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Connor Iapoce is an assistant editor for HCPLive and joined the MJH Life Sciences team in April 2021. He graduated from The College of New Jersey with a degree in Journalism and Professional Writing. He enjoys listening to records, going to concerts, and playing with his cat Squish. You can reach him at firstname.lastname@example.org.
Early-stage prevention of modifiable risk factors may contribute to the prevention of neurodegenerative changes and diabetic retinopathy.
New findings suggest early-stage prevention of modifiable risk factors may contribute to the prevention of neurodegenerative changes, including loss of retinal sensitivity, which are often markers of diabetic retinopathy (DR).
Risk factors including higher levels of glycemia or systolic blood pressure, lower adherence to a healthy diet, or cardiorespiratory fitness, and smoking were associated with a lower retinal sensitivity.
“Early prevention of neurodegeneration (e.g. already in those with prediabetes/obesity) via risk factors may contribute to the early prevention of DR,” wrote study author Sara Mokhtar, MSc, Universiteit Maastricht Cardiovascular Research Institute Maastricht.
These findings were presented at the Association for Research in Vision and Ophthalmology (ARVO) 2022 Meeting in Denver, Colorado.
Although DR is preceded by functional neurodegenerative changes, including reduced light sensitivity, it is still unknown whether potentially modifiable risk factors are determinants of retinal sensitivity.
Investigators used cross-sectional data from the Maastricht study to determine if those risk factors are associated with retinal sensitivity. It included up to 5,255 participants, with 50.5% men, an average age of 59.7±8.7 years, and 22.6% had type 2 diabetes (T2D).
Factors including HbA2c (mmol/mol) and total cholesterol (mmol/L) were determined through fasting plasma samples, while investigators assessed dietary intake, alcohol consumption, and smoking status via a questionnaire.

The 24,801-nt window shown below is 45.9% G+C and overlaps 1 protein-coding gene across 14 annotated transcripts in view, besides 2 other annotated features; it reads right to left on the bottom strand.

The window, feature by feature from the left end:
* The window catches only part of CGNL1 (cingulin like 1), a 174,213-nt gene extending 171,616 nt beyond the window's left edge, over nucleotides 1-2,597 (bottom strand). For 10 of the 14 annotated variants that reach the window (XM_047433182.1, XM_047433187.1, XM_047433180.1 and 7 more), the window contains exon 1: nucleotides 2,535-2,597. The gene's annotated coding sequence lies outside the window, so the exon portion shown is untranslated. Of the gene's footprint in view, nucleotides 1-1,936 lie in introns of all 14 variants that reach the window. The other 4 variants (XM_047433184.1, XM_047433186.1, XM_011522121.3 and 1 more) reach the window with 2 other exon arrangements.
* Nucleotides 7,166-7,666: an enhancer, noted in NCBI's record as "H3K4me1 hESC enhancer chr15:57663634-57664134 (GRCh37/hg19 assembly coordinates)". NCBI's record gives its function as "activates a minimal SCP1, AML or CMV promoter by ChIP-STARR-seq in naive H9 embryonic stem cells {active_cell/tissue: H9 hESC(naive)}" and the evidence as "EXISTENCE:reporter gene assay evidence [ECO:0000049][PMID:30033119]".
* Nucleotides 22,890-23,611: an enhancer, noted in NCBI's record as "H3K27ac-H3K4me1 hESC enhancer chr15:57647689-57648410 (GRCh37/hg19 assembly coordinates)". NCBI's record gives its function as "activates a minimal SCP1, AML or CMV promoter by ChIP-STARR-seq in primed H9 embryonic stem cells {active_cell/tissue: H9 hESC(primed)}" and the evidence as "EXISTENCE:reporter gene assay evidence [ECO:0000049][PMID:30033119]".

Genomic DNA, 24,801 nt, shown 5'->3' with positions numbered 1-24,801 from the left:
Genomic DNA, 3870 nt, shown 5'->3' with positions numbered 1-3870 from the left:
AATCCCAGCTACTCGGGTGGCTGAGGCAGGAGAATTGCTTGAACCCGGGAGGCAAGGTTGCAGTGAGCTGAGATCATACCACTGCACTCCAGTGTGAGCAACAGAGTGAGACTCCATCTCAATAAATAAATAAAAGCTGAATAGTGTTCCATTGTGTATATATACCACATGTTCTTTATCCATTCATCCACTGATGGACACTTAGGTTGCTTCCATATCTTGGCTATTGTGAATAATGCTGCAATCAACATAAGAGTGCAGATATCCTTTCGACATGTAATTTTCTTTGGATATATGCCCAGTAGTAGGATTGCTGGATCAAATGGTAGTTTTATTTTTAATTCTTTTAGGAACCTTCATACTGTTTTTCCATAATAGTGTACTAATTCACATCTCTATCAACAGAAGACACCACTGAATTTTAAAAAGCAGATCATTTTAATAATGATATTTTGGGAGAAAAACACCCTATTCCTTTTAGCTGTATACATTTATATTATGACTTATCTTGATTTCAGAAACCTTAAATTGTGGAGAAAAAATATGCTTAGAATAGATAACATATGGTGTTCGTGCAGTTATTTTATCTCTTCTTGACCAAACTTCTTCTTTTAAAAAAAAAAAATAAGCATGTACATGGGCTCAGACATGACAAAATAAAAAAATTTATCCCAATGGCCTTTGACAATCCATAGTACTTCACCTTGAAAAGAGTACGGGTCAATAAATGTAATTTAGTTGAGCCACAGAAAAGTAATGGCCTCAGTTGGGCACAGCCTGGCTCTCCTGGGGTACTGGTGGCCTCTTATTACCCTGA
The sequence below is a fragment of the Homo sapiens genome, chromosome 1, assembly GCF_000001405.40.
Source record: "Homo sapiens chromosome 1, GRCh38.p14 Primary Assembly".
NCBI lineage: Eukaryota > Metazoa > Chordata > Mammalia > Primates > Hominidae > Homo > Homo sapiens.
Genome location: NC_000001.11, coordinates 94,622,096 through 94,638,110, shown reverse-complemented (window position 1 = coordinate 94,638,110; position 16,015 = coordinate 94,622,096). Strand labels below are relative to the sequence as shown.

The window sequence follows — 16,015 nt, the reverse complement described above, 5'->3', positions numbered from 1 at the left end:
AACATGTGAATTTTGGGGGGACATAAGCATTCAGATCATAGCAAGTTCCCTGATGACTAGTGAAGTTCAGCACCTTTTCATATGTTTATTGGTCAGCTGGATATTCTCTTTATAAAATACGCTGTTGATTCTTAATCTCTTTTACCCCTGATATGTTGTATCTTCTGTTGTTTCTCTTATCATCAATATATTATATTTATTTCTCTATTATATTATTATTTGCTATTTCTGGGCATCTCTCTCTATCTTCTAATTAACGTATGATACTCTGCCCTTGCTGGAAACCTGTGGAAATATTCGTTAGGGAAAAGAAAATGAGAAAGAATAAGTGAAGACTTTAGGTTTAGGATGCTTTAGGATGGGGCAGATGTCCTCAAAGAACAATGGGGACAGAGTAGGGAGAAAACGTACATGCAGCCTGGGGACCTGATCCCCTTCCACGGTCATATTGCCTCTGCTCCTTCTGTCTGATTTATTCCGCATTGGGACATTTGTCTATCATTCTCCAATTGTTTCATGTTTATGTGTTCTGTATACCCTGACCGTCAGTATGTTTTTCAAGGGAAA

The team additionally measured cardiorespiratory fitness, 24-hour ambulatory blood pressure (mm Hg), waist circumference (cm), and physical activity (hours per day).
They estimated the retinal sensitivity using Heidelberg Edge Perimeter and thus defined it as the mean perimacular retinal sensitivity of both eyes. Linear regression analyses were used with adjustment for potential confounders and tested for interaction by sex and T2D.
Following full adjustment, investigators observed greater HbA1c (SD-β, -0.05; 95% CI, -0.08 to -0.02), lower healthy diet score (SD-β, -0.06; 95% CI, -0.09 to -0.03), cardiorespiratory fitness (SD-β, -0.05; 95% CI, -0.08 to -0.01), and current versus never smoking (SD-β, -0.14; 95% CI, -0.22 to -0.06) were significantly associated with lower retinal sensitivity.
Moreover, a greater 24-hour ambulatory systolic blood pressure had significant associations with lower retinal sensitivity in individuals with T2D, but not in indvisiaulys without (SD-β, -0.06; 95% CI, -0.12 to -0.04).
By contrast, the investigators observed greater total cholesterol was significantly associated with greater retinal sensitivity (SD-β 0.05; 95% CI, 0.02 - 0.08).
“Alcohol consumption, antihypertensive medication use, lower physical activity, and greater waist circumference were not associated with RS,” Mokhtar concluded. “Sex did not modify the associations.”
The study, “A higher level of glycemia, lower adherence to a healthy diet, lower cardiorespiratory fitness, smoking, and higher systolic blood pressure are cross-sectionally associated with lower retinal sensitivity in a population-based study – The Maastricht Study,” was presented at ARVO 2022.